Inspire Confidence – Impostor Syndrome

Earlier this week I discovered that my RPG Superstar adventure has been in print 2 years. I spent that anniversary in Chicago with 18 orchestra teenagers, including my own 15 year old daughter. It was a whirlwind 36 hours of walking through downtown Chicago, getting a bird’s eye view of the city, seeing famous art at the Art Institute, and finishing up in the CIBC Theater watching Hamilton. All the while I watched my daughter slump her shoulders and wander by herself, surrounded by her enthusiastic peers, who chatted animatedly and routinely broke out into song, it was like being in a Disney movie.

Ladies of Marlowe House waiting to get in to see Hamilton at CIBC Theater in Chicago.

I tried to help my daughter engage with the others, they had things in common – they were in orchestra, they attended the same high school, they will spend the next few years together practicing and performing – these were people that could be her friends for years to come. It made me sad to hear her tell me that she didn’t know what to say and felt like they didn’t notice her. I saw her stand off by herself and when she was with them, she didn’t make eye contact or laugh when the others laughed. I was so excited when one of the groups invited her to sit with them at dinner, because I know she’s a smart, kind, fun person and I was waiting for everyone, including my daughter, to realize that too.

When I got home I was searching through Youtube for some information for an upcoming project and I tripped over one in which the vlogger was trying to talk about how we can’t perform at the same standards as professionals in our hobby fields or other areas of interest. He was trying to say that it was okay that not everyone can perform at a professional level, but he clearly had some personal baggage in the mix and it made me hurt a little to see him frustrated and hurting inside because he wanted to be something that he felt he wasn’t.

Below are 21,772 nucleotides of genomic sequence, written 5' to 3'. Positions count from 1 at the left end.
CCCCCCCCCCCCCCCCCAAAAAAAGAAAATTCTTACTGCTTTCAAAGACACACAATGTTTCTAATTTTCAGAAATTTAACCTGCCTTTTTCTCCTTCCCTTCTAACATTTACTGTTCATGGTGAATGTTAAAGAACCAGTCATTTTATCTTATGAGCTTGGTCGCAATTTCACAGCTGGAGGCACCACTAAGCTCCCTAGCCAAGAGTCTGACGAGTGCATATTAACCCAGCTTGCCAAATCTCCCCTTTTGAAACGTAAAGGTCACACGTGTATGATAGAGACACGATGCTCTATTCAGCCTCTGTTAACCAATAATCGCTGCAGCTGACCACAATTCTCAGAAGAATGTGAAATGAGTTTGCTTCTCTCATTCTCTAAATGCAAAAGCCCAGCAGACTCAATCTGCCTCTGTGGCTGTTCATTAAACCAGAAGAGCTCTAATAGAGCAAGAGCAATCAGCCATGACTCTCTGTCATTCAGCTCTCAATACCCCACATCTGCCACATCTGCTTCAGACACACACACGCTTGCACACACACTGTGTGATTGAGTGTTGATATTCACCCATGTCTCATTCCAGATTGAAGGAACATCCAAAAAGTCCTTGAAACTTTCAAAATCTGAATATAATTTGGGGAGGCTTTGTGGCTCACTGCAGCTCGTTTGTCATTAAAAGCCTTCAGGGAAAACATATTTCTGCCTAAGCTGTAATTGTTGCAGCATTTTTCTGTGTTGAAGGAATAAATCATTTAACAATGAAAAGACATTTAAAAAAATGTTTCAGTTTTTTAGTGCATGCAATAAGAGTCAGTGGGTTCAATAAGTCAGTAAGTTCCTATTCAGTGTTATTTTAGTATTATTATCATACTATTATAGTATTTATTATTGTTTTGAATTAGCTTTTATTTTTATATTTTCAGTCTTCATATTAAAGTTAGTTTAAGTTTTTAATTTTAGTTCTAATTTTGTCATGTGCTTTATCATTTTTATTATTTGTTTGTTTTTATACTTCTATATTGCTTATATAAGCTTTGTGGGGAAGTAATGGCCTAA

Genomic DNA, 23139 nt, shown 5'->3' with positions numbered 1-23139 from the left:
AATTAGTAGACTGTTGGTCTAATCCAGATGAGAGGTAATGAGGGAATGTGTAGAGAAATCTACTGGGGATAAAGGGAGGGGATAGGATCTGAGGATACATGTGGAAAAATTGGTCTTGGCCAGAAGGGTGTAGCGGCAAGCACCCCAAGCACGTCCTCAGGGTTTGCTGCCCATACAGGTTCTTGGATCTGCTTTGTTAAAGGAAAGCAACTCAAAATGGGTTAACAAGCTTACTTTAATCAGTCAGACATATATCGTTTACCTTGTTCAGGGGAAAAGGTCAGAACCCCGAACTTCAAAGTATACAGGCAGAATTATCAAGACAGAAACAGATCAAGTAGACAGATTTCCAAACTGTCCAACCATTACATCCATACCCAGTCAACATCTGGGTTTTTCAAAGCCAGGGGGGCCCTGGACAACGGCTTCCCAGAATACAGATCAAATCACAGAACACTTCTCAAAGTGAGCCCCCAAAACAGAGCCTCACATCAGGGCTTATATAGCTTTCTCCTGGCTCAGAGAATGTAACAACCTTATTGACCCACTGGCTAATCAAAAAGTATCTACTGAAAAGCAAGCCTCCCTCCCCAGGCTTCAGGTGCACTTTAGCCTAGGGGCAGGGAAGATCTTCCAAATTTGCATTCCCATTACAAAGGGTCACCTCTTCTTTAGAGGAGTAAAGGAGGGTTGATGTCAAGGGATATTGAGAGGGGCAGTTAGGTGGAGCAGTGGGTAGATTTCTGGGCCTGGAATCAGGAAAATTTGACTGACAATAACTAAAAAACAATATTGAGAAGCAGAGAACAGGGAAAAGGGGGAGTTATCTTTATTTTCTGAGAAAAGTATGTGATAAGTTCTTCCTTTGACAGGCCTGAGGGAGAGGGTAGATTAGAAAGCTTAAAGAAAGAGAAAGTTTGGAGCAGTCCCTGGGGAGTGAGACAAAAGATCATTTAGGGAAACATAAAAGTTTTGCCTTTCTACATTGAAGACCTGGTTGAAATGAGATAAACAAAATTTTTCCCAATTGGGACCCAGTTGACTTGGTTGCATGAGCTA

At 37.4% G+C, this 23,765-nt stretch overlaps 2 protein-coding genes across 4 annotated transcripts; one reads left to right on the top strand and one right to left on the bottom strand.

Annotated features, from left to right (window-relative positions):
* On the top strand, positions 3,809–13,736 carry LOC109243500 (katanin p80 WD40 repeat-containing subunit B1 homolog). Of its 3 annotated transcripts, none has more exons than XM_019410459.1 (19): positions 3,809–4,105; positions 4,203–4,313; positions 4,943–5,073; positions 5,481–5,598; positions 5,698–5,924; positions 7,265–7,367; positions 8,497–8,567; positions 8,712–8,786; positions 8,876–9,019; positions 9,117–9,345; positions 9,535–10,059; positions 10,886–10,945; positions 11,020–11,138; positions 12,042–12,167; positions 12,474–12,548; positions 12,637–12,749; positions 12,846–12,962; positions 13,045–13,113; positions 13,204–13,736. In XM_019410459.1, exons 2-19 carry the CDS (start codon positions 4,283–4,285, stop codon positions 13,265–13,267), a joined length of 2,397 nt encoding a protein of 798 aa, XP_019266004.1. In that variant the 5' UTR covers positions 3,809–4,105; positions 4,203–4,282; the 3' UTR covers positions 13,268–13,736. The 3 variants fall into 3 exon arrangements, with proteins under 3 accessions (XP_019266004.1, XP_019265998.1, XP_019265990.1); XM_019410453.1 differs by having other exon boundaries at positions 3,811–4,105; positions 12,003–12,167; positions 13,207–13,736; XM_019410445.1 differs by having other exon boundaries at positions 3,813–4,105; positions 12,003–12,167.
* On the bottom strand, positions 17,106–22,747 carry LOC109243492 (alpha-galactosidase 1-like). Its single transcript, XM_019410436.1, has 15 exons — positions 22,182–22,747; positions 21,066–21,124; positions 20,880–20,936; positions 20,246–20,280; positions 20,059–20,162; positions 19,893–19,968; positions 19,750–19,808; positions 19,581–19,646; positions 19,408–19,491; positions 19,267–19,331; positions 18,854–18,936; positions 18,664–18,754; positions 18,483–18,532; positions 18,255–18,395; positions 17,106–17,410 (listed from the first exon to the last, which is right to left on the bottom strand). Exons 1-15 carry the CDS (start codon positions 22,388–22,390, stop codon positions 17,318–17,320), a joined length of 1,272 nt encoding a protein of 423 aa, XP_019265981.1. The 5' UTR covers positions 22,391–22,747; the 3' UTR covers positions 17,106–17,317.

Then I realized how many of us are wishing we could be the cool kids? I’m here to tell you that chances are you are already awesome.

What is impostor syndrome?

There are many books and articles out there that go into greater depth on impostor syndrome than I am qualified to write about – the term was first coined in 1978 by clinical psychologists Pauline R. Clance and Suzanne A. Imes, their work was specifically focused on successful women, but it is now clear that impostor syndrome knows no limits to who it affects. Impostor syndrome is the inability to internalize one’s achievements, feelings of inadequacy, and believing you will be discovered to be a fraud who is undeserving of your accomplishments. Frequently impostor syndrome strikes those who are perfectionists (do you rework and rework something and still think of things you could change?) or overworkers (do you overthink every little thing?) and can cause self-induced failure, procrastination, fear of failure, and generally it can stand in the way of doing something you’re likely really good at doing and prevent you from feeling good about doing.

How to overcome impostor syndrome

I’m going to confess here that I feel weird and unqualified to write about this subject. I suffer from impostor syndrome every day. Every time I sit down to write this blog I wonder what in the world Know Direction was thinking when they brought me on, because what on earth do I know about anything. There, now you know but I’m still going to write this because I owe it to my daughter, she asked me how I make being social look so easy. This is how I social butterfly and other things that feel really hard to do.

  1. Smile and make eye contact – this is really hard, because eye contact feels very intimate to me (and others) but it helps to make connections with people. Vision is incredibly important – approximately 30 percent of your cerebral cortex is dedicated to this sense and research indicates that we have a specialized neurons that allow us to track the whites of the eyes of others so we know we’re being watched (which can also be a little creepy). It’s an art to make eye contact but not stare, to smile occasionally to signal you’re open enough for a person to know you are engaged with them. This is not to say “I bet you look pretty when you smile” because that’s not what I’m saying, but it is worth noting that babies respond positively to smiles and eye contact and with all due respect and love to you all, we’re just grown up babies, right?